Aline “Pat” Rhonie Hofheimer Brooks
August 16, 1909 – January 7, 1963
Class: WAFS, The Originals
Training Location: New Castle Army Air Base (Wilmington, Del.)
Planes flown: PT-19, PT-26, BT-13, AT-6, A-20, C-60, P-38, P-51
Assigned bases: New Castle Army Air Base (Wilmington, Del.)
Aline Rhonie was born as Aline Rhonie Hofheimer in York, Pennsylvania, on August 16, 1909. She was born into the notable Hofheimer family of York township. She moved from York to New Jersey at the age of three. Rhonie attended Dalton School in New York. Rhonie married Richard Bamberger, a member of a wealthy New York family, when she was 17.
She became interested in flying after helping two pilots who had crash-landed near her grandfather’s golf course.
In 1930 she moved to Reno, Nevada, when she was 19. Aline learned to fly at the age of 21. She started flying in a De Havilland Moth with a Gypsy engine. She bought her first plane in January 1931 received her transport license.
Rhonie divorced Bamberger in December 1930 in Reno. After the divorce, she took her middle name, Rhonie, as her last name. In 1931 she met a nephew of Lady Astor, Reginal Langhorne Brooks. Brooks was a Marine Corps aviator and was learning Morse code, which he shared with Rhonie. When they got married in 1933, they flew 17,000 miles in separate planes to their honeymoon, flying through various locations including the West Indies and Mexico. Rhonie was the first woman to fly solo from New York to Mexico City and back. Later, in 1937, Brooks divorced Rhonie.
In 1933, she helped found the Luscombe Airplane Company in Kansas City, Missouri. She also flew gliders, test-flew Coupes, Luscombes and Monocoupes, and eventually got her twin-engine as well as seaplane ratings. She earned an English pilot’s license in 1936 and in 1938 was the first American to obtain an Irish commercial pilot license.
During World War II, she participated in the British war relief effort. She first applied to ferry planes from Britain to France, but since she wasn’t British, was rejected. Instead, she started driving an ambulance in France. In 1940, in addition to working with the French Aero Club, she was also chair of the Aviation Committee, British War Relief Society in New York City. As a volunteer, using her own plane, she flew 26,000 miles around the United States in 1940/41 organizing committees and arranging benefits for relief of the Royal Air Force.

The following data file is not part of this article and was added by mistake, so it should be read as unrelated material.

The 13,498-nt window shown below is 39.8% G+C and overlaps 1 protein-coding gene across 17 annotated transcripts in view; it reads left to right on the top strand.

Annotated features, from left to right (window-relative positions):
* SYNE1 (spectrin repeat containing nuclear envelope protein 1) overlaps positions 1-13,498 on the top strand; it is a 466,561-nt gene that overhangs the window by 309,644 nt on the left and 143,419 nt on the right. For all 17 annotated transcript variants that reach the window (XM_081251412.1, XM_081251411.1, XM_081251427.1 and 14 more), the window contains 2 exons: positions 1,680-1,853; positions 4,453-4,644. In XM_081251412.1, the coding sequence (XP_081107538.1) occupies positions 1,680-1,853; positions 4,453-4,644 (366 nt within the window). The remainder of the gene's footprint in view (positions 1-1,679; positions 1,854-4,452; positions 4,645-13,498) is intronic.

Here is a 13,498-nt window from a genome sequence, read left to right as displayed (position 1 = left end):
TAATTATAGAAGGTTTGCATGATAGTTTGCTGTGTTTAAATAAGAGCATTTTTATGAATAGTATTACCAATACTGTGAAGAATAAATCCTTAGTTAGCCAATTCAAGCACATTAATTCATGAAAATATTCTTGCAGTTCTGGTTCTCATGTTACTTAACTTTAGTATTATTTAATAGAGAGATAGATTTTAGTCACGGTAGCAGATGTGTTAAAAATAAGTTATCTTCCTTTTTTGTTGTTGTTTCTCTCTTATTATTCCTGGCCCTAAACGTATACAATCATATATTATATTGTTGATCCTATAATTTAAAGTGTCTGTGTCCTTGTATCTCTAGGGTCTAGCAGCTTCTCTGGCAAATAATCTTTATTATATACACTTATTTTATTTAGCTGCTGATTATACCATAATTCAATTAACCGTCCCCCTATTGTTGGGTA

Initially, Rhonie tuned down the opportunity to fly for the Air Transport Auxiliary in England when Jackie Cochran was looking for volunteers in 1942, hoping for a similar opportunity in the U.S. She got it with Nancy Love’s telegram on September 5, 1942 inviting her to try out for the WAFS. She was the fourth woman accepted, but she only served until the end of December 1942 when she resigned. By then, she had taken part in several ferrying missions, flying Cubs and PT-19s.
On November 30, 1943 she joined the ATA and her release date was November 19, 1944. She was the only woman to fly for both Nancy Love’s Originals and Pauline Gower’s Air Transport Auxiliary (ATA).
Rhonie is perhaps best known for her aviation artwork. She learned mural painting from the Mexican painter Diego Rivera. Rivera taught her how to paint in the fresco style. Her best-known mural is the “The Pre-Lindbergh Era of Aviation on Long Island”, a 126-foot-long 1,400-square-foot fresco representing aviation history at a hangar in Roosevelt Field, Long Island. Rhonie did the research for the mural herself and she worked on it between 1934 and 1938. It has since been relocated to the Vaughn College of Aeronautics and Technology in Queens, New York. When Rhonie found out that the hangar at Roosevelt Field was going to be destroyed in 1960, she obtained the rights to the mural and convinced Italian fresco expert, Leonetto Tintori, to come to the U.S. to help relocate the mural. After the mural was taken down, she helped restore the panels and then added 25 more portraits.
Awards and honors
Rhonie won several awards and recognitions, including membership of the French national association of the Croix de Guerre for her service in the French Red Cross, Médaille de la Reconnaissance française, and was made a Companion of the Ordre de la Libération. She was inducted into the New Jersey Aviation Hall of Fame in 2010. A collection of her papers was donated to the National Air and Space Museum of the Smithsonian Institution in 2014